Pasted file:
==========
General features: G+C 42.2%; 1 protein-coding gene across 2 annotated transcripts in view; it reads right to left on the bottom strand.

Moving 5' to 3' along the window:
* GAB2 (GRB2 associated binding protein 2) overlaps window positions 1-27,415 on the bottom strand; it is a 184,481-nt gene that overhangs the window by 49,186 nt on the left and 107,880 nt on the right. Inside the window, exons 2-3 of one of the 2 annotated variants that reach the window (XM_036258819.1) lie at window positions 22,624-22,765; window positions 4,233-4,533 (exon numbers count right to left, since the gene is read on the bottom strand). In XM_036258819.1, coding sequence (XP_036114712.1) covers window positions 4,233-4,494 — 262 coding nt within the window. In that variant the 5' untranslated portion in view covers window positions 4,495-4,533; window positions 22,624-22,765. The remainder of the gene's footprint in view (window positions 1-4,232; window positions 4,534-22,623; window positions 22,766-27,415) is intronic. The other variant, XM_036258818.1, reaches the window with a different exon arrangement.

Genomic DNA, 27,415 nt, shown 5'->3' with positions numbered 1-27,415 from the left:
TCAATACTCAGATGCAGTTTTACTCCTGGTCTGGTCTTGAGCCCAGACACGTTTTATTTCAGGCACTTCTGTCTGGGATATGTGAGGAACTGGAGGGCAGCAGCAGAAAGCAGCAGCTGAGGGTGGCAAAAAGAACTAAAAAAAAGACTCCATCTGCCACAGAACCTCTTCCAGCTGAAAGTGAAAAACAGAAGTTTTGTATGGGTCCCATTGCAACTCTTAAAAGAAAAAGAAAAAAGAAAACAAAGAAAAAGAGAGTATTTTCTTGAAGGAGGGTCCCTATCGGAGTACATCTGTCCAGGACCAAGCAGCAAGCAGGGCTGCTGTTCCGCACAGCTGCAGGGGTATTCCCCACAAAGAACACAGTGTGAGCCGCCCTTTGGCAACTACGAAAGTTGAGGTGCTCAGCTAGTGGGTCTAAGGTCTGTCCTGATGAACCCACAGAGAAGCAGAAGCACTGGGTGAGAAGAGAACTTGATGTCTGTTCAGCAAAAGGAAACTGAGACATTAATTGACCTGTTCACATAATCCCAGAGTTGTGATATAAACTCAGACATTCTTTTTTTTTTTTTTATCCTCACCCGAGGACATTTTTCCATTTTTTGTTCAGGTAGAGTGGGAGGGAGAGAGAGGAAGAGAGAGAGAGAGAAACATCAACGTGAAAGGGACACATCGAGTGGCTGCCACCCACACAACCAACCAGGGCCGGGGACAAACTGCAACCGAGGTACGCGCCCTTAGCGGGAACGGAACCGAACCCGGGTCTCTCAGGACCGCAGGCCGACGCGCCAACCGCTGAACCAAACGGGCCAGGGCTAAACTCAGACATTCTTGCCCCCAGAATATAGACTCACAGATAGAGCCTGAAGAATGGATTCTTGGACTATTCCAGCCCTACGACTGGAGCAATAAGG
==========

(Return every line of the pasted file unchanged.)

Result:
General features: G+C 42.2%; 1 protein-coding gene across 2 annotated transcripts in view; it reads right to left on the bottom strand.

Moving 5' to 3' along the window:
* GAB2 (GRB2 associated binding protein 2) overlaps window positions 1-27,415 on the bottom strand; it is a 184,481-nt gene that overhangs the window by 49,186 nt on the left and 107,880 nt on the right. Inside the window, exons 2-3 of one of the 2 annotated variants that reach the window (XM_036258819.1) lie at window positions 22,624-22,765; window positions 4,233-4,533 (exon numbers count right to left, since the gene is read on the bottom strand). In XM_036258819.1, coding sequence (XP_036114712.1) covers window positions 4,233-4,494 — 262 coding nt within the window. In that variant the 5' untranslated portion in view covers window positions 4,495-4,533; window positions 22,624-22,765. The remainder of the gene's footprint in view (window positions 1-4,232; window positions 4,534-22,623; window positions 22,766-27,415) is intronic. The other variant, XM_036258818.1, reaches the window with a different exon arrangement.

Genomic DNA, 27,415 nt, shown 5'->3' with positions numbered 1-27,415 from the left:
TCAATACTCAGATGCAGTTTTACTCCTGGTCTGGTCTTGAGCCCAGACACGTTTTATTTCAGGCACTTCTGTCTGGGATATGTGAGGAACTGGAGGGCAGCAGCAGAAAGCAGCAGCTGAGGGTGGCAAAAAGAACTAAAAAAAAGACTCCATCTGCCACAGAACCTCTTCCAGCTGAAAGTGAAAAACAGAAGTTTTGTATGGGTCCCATTGCAACTCTTAAAAGAAAAAGAAAAAAGAAAACAAAGAAAAAGAGAGTATTTTCTTGAAGGAGGGTCCCTATCGGAGTACATCTGTCCAGGACCAAGCAGCAAGCAGGGCTGCTGTTCCGCACAGCTGCAGGGGTATTCCCCACAAAGAACACAGTGTGAGCCGCCCTTTGGCAACTACGAAAGTTGAGGTGCTCAGCTAGTGGGTCTAAGGTCTGTCCTGATGAACCCACAGAGAAGCAGAAGCACTGGGTGAGAAGAGAACTTGATGTCTGTTCAGCAAAAGGAAACTGAGACATTAATTGACCTGTTCACATAATCCCAGAGTTGTGATATAAACTCAGACATTCTTTTTTTTTTTTTTATCCTCACCCGAGGACATTTTTCCATTTTTTGTTCAGGTAGAGTGGGAGGGAGAGAGAGGAAGAGAGAGAGAGAGAAACATCAACGTGAAAGGGACACATCGAGTGGCTGCCACCCACACAACCAACCAGGGCCGGGGACAAACTGCAACCGAGGTACGCGCCCTTAGCGGGAACGGAACCGAACCCGGGTCTCTCAGGACCGCAGGCCGACGCGCCAACCGCTGAACCAAACGGGCCAGGGCTAAACTCAGACATTCTTGCCCCCAGAATATAGACTCACAGATAGAGCCTGAAGAATGGATTCTTGGACTATTCCAGCCCTACGACTGGAGCAATAAGG